Use this URL to cite or link to this record in EThOS: http://ethos.bl.uk/OrderDetails.do?uin=uk.bl.ethos.606499
Title: Evaluation of a shortened PSI intervention and establishing the suitability of PNF for inclusion in exercise-based falls prevention intervention
Author: Higgs, Fiona
ISNI:       0000 0004 5361 7354
Awarding Body: Aberystwyth University
Current Institution: Aberystwyth University
Date of Award: 2014
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Abstract:
Falling increases with age. Increasing falls incidence and associated injuries sustained by the growing older adult population contributes towards an increasing strain placed on local health services. Long-term exercise interventions have elicited signi cant reductions in falls incidence in community-dwelling older adults, and may be used in a preventative manner to reduce fall incidence in older adult populations. However, the e ectiveness of shorter interventions is less well-known. Study One of this thesis identi ed that an 18-week postural stability instruction (PSI) programme is e ective in reducing fall prevalence in frail older adults by 33%, and may improve health-related quality of life, con dence, and clinic-based strength and balance measures. However, gait performance and whole body lean mass remain unchanged. Study Two established that proprioceptive neuromuscular facilitation (PNF) stretching does not cause acute de cits in strength or muscle activation in the plantar exors and is safe for use by healthy older adults as a exibility training component of PSI interventions. Study Three found chronic strength and exibility gains following completion of a 4-week PNF stretching intervention at the ankle in old and young adults, without any acute strength de cits. Chronic strength gains during higher velocity contractions were demonstrated in dorsi exion in the older group, while exibility gains demonstrated during knee exion suggests a training e ect on the soleus muscle. These ndings indicate that and 18-week PSI programme reduces falls risk and prevalence, and that PNF training at the ankle may be used safely and e ectively by healthy older adults to improve strength and exibility. Re nement of individual PSI components to ensure implementation of the most e ective and age-appropriate strength, balance and exibility training methods is warranted. Speci cally there is a need for research to examine changes in falls incidence and risk factors following completion of an 18-week PSI intervention that incorporates PNF stretching.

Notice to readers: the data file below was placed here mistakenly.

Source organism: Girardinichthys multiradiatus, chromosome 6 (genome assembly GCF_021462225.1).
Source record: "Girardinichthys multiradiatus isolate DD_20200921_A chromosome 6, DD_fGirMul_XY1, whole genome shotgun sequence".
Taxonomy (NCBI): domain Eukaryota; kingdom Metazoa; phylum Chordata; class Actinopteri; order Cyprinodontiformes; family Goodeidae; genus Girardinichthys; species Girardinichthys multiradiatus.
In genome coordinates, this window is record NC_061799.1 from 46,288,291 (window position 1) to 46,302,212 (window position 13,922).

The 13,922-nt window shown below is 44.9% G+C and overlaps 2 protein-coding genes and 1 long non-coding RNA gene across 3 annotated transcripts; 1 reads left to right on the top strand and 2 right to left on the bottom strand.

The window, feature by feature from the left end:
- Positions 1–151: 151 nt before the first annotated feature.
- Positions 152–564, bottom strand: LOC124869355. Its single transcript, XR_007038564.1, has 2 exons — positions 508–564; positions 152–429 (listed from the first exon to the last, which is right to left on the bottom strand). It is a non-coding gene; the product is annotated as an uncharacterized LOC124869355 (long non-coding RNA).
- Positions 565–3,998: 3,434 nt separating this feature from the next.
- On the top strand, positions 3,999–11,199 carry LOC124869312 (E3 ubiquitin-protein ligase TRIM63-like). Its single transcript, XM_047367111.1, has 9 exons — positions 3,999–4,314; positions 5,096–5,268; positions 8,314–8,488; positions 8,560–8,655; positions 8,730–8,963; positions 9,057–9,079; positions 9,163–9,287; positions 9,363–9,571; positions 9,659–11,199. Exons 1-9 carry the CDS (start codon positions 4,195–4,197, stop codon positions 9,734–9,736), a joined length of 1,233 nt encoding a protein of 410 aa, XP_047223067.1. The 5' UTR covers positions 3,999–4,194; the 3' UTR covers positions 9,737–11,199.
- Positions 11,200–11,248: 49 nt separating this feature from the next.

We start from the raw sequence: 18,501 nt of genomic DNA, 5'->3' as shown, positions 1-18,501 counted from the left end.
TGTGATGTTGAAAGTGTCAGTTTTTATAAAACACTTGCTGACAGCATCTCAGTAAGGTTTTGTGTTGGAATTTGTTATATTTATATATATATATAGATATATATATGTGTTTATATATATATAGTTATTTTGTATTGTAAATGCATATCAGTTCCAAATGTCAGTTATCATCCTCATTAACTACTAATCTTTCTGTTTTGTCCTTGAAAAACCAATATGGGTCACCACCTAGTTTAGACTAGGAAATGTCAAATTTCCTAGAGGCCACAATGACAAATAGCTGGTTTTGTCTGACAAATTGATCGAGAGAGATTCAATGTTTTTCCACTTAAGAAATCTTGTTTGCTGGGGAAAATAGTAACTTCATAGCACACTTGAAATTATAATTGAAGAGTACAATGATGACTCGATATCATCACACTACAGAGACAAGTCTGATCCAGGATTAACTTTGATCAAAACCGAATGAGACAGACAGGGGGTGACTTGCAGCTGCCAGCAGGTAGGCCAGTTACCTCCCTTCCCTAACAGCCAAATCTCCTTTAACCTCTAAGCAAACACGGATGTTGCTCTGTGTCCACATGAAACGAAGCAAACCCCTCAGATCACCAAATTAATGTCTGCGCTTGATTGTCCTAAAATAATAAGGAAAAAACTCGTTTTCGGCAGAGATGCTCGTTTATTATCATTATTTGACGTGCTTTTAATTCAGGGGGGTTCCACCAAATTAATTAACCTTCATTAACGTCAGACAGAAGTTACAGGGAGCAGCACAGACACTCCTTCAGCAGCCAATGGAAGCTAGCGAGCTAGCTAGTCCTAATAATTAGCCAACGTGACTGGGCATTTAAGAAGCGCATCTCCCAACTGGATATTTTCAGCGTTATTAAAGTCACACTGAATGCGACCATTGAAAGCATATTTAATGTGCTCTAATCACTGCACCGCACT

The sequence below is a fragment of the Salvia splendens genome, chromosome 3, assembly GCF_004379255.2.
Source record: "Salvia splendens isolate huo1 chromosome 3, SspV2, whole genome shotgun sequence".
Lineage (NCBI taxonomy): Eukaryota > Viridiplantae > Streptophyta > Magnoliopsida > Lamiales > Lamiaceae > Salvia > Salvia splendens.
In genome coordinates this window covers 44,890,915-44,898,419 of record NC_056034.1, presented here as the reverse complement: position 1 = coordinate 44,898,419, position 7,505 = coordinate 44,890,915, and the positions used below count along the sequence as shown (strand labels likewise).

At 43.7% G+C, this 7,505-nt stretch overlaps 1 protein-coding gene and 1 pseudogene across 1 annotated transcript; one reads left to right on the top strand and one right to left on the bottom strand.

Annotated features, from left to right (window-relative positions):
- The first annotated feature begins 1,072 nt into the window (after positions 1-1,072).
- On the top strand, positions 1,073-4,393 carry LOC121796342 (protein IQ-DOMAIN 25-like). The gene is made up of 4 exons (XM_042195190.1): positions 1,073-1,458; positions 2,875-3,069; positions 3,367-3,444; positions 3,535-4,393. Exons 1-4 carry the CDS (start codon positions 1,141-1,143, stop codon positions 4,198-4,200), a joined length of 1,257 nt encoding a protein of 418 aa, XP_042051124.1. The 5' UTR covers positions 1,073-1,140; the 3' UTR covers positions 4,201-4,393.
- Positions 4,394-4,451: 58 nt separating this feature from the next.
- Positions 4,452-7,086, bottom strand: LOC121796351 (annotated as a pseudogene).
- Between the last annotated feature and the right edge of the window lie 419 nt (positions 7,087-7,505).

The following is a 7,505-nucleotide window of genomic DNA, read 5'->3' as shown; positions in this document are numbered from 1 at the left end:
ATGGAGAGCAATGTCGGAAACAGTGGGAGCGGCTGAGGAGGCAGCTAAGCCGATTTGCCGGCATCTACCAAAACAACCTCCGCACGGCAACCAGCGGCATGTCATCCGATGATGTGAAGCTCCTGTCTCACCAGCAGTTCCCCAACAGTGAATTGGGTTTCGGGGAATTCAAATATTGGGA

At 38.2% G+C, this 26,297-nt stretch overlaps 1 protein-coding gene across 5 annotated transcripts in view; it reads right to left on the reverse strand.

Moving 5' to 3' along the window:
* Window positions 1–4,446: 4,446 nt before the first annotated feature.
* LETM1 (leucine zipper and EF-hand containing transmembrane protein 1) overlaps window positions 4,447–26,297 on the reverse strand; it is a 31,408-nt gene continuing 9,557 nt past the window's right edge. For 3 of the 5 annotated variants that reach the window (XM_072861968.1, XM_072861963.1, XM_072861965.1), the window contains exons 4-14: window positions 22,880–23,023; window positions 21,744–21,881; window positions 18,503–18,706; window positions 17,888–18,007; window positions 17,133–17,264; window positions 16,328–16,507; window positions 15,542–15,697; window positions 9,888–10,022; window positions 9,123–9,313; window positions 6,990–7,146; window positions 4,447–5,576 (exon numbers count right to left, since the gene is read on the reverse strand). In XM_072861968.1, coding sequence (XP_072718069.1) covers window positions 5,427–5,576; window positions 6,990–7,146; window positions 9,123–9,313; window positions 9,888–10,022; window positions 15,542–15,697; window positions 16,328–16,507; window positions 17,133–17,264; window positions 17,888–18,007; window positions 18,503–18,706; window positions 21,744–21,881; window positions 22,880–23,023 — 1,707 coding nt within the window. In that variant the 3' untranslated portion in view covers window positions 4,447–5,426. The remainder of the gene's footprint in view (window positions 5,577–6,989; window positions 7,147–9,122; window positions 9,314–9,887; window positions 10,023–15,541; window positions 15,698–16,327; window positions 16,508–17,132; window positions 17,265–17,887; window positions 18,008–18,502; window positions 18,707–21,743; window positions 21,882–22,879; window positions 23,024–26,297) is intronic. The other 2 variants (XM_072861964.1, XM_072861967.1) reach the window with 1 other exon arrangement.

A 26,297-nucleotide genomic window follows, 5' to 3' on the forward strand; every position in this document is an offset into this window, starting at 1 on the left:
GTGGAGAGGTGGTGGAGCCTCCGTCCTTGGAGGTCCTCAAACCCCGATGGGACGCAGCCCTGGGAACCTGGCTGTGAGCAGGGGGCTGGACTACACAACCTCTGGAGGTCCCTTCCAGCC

Supervisor: Hudson, Joanne ; Winter, Samantha Lee Sponsor: Aberystwyth University Departmental Scholarship
Qualification Name: Thesis (Ph.D.) Qualification Level: Doctoral
EThOS ID: uk.bl.ethos.606499  DOI: Not available
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